Europe, ItalyAdam DigbyComment

In the Shadow of Greatness

Europe, ItalyAdam DigbyComment

Adam Digby on Italy's forgotten generation.

June 11th 1998 versus Chile, June 11th 2000 versus Turkey, June 3rd 2002 versus Ecuador, June 14th 2004 versus Denmark, June 12th 2006 versus Ghana.

The opening matches of five International tournaments for the Italian National team, spread over a period of eight years. Three World Cups, two European Championships, one constant factor - the unbroken defensive partnership of Alessandro Nesta and Fabio Cannavaro.

Paolo Maldini was present in the first three fixtures, Gianluca Zambrotta made the same number of appearances - and also replaced Cristian Zaccardo after the first game of 2006 - leaving very little room for a whole generation of players to enter the Azzurri set up, despite the fact that this period saw four different coaches in the job. Indeed, were it not for the early retirements from La Nazionale of first Maldini and then an injury-hit Nesta the trend may perhaps have become even more pronounced.

Cesare Prandelli took over the reigns as Commissario tecnico this past summer and his first and undoubtedly most difficult task was to rebuild a defence that had relied upon Cannavaro (born in 1973), Zambrotta and Fabio Grosso (both '77). That only Giorgio Chiellini ('84) had managed to secure a place among this oldest of old guards was serious cause for concern, a problem magnified by the fact the alternatives to replace the retiring Cannavaro were Leonardo Bonucci and Andrea Ranocchia - '87 and '88 respectively - who had very little top flight experience having played less than sixty Serie A matches between them.

While there is no disputing the class and ability of the men they would replace it is worth remembering that on that summer evening in Bordeaux thirteen years ago Nesta and Cannavaro themselves were just 22 and 24 years of age, meaning their continued presence in the famous blue shirt denied a whole generation of players the chance to represent their country on the biggest of stages.

Among the names to be part of the squads in those five tournaments are some of the most decorated defenders ever to grace the peninsula; Ciro Ferrara, Mark Iuliano, Marco Materazzi, Christian Panucci and Giuseppe Favalli have won twenty-two league titles and five European Cups between them but collected forty caps less than the Nesta-Cannavaro partnership.

Not only did this duopoly deny these other champions space which other countries would have readily offered defenders of such distinction there are also other names, less well known, less revered who simply never made the transition from promising youngster to international regular.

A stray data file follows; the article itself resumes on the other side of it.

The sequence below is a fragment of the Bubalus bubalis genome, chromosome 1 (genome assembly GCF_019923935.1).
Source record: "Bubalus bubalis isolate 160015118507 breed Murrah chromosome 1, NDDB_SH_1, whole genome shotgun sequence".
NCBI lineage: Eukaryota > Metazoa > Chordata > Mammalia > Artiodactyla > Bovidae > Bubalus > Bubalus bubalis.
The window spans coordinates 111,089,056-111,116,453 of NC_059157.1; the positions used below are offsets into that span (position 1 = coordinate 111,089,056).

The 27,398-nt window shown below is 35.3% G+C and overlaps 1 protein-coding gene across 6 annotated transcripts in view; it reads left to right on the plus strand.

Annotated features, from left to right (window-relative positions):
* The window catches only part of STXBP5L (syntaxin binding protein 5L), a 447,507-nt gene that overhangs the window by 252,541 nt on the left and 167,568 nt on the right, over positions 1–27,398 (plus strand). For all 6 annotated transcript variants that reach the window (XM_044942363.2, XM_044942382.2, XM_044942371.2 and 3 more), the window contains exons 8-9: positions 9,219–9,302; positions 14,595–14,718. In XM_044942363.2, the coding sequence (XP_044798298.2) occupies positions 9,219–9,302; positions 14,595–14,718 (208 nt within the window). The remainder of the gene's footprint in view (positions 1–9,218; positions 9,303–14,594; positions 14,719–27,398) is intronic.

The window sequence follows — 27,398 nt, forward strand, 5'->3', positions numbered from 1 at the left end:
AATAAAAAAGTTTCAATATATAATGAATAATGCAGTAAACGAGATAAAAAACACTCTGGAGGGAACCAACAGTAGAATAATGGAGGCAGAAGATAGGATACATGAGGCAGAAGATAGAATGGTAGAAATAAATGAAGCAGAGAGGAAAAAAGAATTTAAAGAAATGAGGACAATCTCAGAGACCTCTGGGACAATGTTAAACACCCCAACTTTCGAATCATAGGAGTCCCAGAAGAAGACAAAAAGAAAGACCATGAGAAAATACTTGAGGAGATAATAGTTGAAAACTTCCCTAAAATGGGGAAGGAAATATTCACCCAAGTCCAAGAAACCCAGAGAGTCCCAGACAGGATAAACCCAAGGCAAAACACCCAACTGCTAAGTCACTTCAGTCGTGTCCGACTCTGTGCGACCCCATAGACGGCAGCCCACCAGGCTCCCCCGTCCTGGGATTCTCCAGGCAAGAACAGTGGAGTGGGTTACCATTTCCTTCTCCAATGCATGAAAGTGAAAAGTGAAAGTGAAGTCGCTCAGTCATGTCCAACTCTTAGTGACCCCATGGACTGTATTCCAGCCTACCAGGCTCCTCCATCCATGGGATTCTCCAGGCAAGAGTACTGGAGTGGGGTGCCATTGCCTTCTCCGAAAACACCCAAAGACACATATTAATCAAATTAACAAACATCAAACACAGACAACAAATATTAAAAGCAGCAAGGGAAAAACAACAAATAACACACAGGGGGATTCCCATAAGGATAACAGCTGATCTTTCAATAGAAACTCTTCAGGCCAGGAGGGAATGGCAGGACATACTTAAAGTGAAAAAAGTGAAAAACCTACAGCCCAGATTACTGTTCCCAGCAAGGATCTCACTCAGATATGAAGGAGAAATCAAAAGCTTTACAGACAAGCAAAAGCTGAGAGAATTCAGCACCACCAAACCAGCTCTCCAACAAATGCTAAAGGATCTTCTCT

Italy has one of the most successful Under-21 teams, winning the UEFA tournament on an unprecedented five occasions - Spain is next with just two wins - and the Azzurrini enjoyed its most dominant spell at the same time as the full squad was being shaped by Cannavaro and Nesta, both of whom were graduates from the 1996 championship-winning side.

Following in their footsteps were Matteo Ferrari, Bruno Cirillo, Claudio Rivalta, Daniele Bonera, Alessandro Gamberini, Cesare Bovo and Andrea Barzagli – all of whom won either the U-21 tournament or were part of the 2004 Olympic Bronze medal winning side. These men have just 53 caps between them, with three yet to receive a call up and it is easy to argue that without the injury-ravaged career of Nesta that figure would be far less - to reinforce that point Cannavaro actually won 58 caps more than his long-term sidekick.

It is all too simplistic to write off these players as not good enough, and while each has their faults their ability is perhaps only now beginning to be recognised. Gamberini is as vital to Fiorentina as Bovo is to Palermo, whilst Andrea Barzagli appears to have provided Gigi Delneri with the missing piece of his defensive jigsaw, a piece that Juventus had sorely lacked prior to his January arrival from Wolfsburg.

This is not to say that the ability of all these players had no effect: their continued presence forced the incumbent pair to always be at their best, providing an under-appreciated Joe Frazier to their all-conquering Muhammed Ali.

So while they were indeed the two most talented defenders of their generation, forming one of the most respected and technically gifted partnerships the game has ever seen it must be remembered that - like all truly great players - behind the careers of Fabio Cannavaro and Alessandro Nesta lies a trail of men who were forced to live in their shadow.

For more insight into Italian football, past and present, follow Adam on Twitter @Adz77.

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